Amidst the downtrend in the cryptocurrency market, the world’s largest international airline, Emirates, announced Friday it’s planning to embrace Bitcoin (BTC) and other digital solutions like metaverse, NFTs, and blockchain, to seamlessly connect with customers.
Adel Ahmed Al-Redha, the Chief Operating Officer of Emirates, stated that the airline would use Bitcoin as a payment method while simultaneously offering non-fungible tokens (NFT) on its websites for trading. The airline will also harness blockchain to trace records of aircraft.
Emirates will recruit new staff to develop applications for metaverse and non-fungible tokens as it moves to better understand and deliver clients’ demands. While commenting on the company’s interest in Metaverse, Al-Redha explained that:
NFTs and metaverse are two different applications and approaches. […] With the metaverse, you will be able to transform your whole processes — whether it is in operation, training, sales on the website, or complete experience — into a metaverse type application, but more importantly making it interactive.
Emirates’ first hint at metaverse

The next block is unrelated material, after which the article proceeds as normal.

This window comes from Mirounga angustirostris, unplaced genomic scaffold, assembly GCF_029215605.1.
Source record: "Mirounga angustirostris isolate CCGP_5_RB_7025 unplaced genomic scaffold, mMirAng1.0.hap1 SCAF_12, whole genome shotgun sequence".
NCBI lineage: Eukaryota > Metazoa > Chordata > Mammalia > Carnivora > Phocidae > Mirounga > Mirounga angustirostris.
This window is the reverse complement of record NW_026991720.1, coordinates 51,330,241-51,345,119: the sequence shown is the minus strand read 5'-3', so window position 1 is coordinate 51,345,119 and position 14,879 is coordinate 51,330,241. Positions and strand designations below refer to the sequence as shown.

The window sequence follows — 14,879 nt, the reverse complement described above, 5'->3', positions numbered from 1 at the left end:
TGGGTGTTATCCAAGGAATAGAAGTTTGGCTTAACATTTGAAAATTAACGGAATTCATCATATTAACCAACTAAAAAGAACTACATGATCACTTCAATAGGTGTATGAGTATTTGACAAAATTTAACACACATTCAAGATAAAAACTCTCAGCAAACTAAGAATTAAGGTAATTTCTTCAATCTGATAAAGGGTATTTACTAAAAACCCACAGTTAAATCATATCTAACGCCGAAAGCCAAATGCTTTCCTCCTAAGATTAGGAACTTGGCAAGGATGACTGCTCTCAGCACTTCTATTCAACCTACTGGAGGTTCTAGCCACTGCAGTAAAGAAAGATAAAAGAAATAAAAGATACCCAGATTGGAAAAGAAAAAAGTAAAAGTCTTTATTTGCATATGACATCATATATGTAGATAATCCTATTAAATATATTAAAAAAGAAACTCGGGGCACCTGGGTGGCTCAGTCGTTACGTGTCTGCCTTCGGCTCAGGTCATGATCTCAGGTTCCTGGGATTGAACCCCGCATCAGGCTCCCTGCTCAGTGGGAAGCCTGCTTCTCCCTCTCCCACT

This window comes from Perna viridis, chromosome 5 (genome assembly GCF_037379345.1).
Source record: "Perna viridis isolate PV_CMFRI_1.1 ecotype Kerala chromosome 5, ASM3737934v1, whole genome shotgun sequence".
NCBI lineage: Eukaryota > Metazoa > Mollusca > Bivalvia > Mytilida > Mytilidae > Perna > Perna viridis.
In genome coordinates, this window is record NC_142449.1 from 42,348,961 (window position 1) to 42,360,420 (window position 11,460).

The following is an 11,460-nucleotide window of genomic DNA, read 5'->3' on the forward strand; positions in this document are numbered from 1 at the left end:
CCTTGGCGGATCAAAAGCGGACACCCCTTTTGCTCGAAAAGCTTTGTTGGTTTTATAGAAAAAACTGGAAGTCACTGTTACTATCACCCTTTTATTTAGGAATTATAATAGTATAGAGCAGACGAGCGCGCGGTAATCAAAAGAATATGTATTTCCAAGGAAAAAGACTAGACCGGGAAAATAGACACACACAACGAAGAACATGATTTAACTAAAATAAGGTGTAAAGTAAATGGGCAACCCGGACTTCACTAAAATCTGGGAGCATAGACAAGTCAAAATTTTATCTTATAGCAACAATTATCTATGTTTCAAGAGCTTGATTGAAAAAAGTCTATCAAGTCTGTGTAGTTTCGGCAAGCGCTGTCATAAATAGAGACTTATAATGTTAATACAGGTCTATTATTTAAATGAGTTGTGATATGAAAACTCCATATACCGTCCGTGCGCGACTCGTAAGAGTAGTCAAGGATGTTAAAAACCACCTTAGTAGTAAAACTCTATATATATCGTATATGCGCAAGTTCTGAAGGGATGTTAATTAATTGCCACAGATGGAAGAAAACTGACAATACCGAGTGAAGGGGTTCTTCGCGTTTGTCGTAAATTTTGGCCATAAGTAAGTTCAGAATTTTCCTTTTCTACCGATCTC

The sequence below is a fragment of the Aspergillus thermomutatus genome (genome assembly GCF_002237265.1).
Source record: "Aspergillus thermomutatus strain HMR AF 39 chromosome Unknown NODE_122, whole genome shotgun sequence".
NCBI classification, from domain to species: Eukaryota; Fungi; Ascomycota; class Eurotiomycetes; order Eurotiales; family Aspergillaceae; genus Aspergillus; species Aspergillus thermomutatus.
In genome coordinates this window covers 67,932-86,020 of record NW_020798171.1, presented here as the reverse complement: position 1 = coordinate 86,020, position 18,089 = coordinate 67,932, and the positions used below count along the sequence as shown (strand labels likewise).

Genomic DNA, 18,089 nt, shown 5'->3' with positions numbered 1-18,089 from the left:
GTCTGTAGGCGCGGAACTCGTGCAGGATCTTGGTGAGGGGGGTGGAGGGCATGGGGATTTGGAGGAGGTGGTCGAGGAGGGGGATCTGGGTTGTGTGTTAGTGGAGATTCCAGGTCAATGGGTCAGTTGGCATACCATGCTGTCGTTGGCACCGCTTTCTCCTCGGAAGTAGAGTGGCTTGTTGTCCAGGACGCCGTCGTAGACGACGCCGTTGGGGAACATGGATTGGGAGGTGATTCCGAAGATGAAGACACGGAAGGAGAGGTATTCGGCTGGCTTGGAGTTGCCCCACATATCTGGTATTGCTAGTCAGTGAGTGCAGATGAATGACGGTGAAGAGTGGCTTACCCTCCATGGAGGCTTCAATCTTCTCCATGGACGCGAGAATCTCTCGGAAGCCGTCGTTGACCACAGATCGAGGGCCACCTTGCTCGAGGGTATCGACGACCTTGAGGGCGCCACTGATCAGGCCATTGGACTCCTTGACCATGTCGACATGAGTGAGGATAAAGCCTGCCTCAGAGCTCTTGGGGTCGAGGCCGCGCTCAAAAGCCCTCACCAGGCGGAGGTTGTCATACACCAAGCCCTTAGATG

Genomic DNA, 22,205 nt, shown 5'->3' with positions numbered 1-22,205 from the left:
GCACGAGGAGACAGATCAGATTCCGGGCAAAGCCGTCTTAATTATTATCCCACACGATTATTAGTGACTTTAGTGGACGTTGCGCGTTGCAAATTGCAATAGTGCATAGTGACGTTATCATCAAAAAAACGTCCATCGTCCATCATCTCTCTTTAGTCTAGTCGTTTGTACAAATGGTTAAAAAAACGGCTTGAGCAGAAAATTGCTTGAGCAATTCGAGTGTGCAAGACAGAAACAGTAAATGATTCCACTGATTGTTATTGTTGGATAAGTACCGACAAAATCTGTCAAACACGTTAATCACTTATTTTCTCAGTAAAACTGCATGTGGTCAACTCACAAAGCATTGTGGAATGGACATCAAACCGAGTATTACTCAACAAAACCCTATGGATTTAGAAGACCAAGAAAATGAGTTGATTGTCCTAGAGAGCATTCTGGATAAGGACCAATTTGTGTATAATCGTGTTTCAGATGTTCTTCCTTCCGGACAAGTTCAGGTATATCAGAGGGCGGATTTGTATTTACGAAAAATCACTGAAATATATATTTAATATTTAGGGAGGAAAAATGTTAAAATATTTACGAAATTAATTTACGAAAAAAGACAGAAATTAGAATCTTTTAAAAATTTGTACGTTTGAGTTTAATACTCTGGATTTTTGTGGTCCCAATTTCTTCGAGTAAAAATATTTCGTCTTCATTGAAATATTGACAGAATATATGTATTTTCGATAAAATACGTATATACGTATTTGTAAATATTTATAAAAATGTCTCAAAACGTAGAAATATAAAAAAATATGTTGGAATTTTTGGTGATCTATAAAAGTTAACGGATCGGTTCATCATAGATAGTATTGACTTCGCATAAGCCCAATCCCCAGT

Emirate previously hinted at a plan for the metaverse and NFTs in April, announcing that the “first projects are already underway.” However, the company failed to disclose an exact date for the project’s completion. The airline company also revealed plans to convert “Emirates Pavilion at Expo 2020 Dubai” into a center for “innovation, including the development of the airline’s metaverse and NFT projects.”
Crypto adoption has been fast-spreading across the UAE, as the nation reportedly sees around $25 billion of cryptocurrency traded yearly. According to Chainalysis data collected between July 2020 and June 2021, UAE ranked third by volume in the region and was followed by Lebanon [$26 billion] and Turkey [$132.4 billion]. We’ve also seen a significant migration of many crypto businesses to several cities in the country, like Abu Dhabi and Dubai.
One of the reasons we’re seeing an influx of cryptocurrency entrepreneurs, companies, and developers coming to Abu Dhabi and Dubai is because there is regulatory clarity at ADGM (Dubai) and at a federal level.
According to Al-Redha, the majority of obstacles faced by local firms relate back to accessibility: “All other things being equal, we have more resources than any other country.” He went on to note that while this was true for businesses, it was particularly advantageous for them because they were in a better position than other countries owing to their accessibilities.